Yesterday I found myself sitting inside an indigenous Sami lavvu (a teepee-like traditional dwelling) with Ahousaht First Nations citizen John Rampanen. Imagine our surprise to learn that the reindeer herder with us Continue reading

Who’s Knocking?

Before the dust had even settled on the Mount Polley Mine disaster, owner Imperial Metals was active again in Clayoquot Sound. This finding was published in Who’s Knocking?, a report on mineral tenures in the Clayoquot Sound UNESCO Biosphere Reserve. The report, by Clayoquot Action in partnership with the Fair Mining Collaborative, details who is looking for minerals in Clayoquot Sound, and what types of minerals they are looking for. Continue reading

Imperial Metals: April Fools?

Clayoquot Action is watching closely how Imperial Metals handles their Mount Polley Mine disaster. Why? Because the same company has plans for 2 new mines right here in Clayoquot Sound.

On April 1st an application filed by Imperial Metals for a restricted re-start of its Mount Polley mine was accepted for formal review. The BC government announced a 30-day public comment period with a deadline of April 30th. A decision on whether or not to issue the permits will be made in early June.

Continue reading

Mount Polley report: no more ‘business as usual’

Dan Lewis is Executive Director of Clayoquot Action.

On January 30, the BC government released the report of an independent panel appointed to determine the cause of the dam failure at Imperial Metals’ Mount Polley mine last summer. When that dam failed, 25 million cubic metres of toxic slurry flowed into Polley Lake, down Hazeltine Creek and into the pristine waters of Quesnel Lake—home to one quarter of the Fraser River’s sockeye salmon. Continue reading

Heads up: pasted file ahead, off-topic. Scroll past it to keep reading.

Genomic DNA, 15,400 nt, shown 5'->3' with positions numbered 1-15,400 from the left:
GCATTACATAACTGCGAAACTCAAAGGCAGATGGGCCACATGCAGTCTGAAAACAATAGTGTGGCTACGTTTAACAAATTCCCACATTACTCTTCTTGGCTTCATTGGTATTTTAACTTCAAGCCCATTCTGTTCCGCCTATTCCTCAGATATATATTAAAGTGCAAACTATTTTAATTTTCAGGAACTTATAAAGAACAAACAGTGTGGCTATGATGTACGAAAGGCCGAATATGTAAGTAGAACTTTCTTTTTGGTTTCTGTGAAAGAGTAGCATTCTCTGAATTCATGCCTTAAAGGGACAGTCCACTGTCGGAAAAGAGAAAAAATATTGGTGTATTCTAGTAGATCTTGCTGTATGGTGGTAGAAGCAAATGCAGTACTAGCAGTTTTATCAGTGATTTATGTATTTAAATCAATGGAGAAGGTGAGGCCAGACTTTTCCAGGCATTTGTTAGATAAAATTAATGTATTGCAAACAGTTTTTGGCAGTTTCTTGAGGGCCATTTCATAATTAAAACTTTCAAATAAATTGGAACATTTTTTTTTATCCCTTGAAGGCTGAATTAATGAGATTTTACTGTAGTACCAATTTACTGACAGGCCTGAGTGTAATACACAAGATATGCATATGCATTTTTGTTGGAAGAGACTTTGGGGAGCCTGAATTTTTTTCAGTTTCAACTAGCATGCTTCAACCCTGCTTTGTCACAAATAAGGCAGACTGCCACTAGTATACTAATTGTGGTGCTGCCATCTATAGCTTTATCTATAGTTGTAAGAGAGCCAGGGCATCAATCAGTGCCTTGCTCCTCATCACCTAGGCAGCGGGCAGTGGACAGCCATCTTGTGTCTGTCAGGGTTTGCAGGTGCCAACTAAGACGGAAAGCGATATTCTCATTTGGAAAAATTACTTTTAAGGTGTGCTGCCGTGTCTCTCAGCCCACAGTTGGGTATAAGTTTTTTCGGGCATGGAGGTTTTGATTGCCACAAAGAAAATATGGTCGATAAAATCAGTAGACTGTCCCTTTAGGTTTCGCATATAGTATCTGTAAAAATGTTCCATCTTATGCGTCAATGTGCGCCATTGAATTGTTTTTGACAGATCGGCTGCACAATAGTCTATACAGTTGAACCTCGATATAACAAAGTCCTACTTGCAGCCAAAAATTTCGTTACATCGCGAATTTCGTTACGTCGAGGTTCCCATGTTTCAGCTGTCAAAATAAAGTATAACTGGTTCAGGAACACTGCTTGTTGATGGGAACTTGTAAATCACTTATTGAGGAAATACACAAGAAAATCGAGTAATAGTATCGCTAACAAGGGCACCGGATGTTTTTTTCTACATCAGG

Mount Polley Eyewitness Video

Dan Lewis is Executive Director of Clayoquot Action.

It was a dark and stormy night—October 21st—the night of Clayoquot Action’s Mount Polley Eyewitness Report presentation in Tofino. The evening featured Nitanis Desjarlais, Dan Lewis and Bonny Glambeck who had all traveled from the west coast to witness the Mount Polley disaster. Continue reading

Mount Polley eyewitness

Dan Lewis is Executive Director of Clayoquot Action.

(This year on BC Day, in the wee hours of the morning, the tailings dam at Imperial Metals’ Mount Polley mine burst. Twenty-five million cubic metres of toxic effluent poured out into Polley Lake, and from there began to rush down Hazeltine Creek into Quesnel Lake.)

I didn’t really want to go to Mount Polley. I felt I had to go—to see for myself how bad things could get if Imperial Metals ever succeeded in opening a similar mine on Catface Mountain in Clayoquot Sound. What I saw broke my heart. Continue reading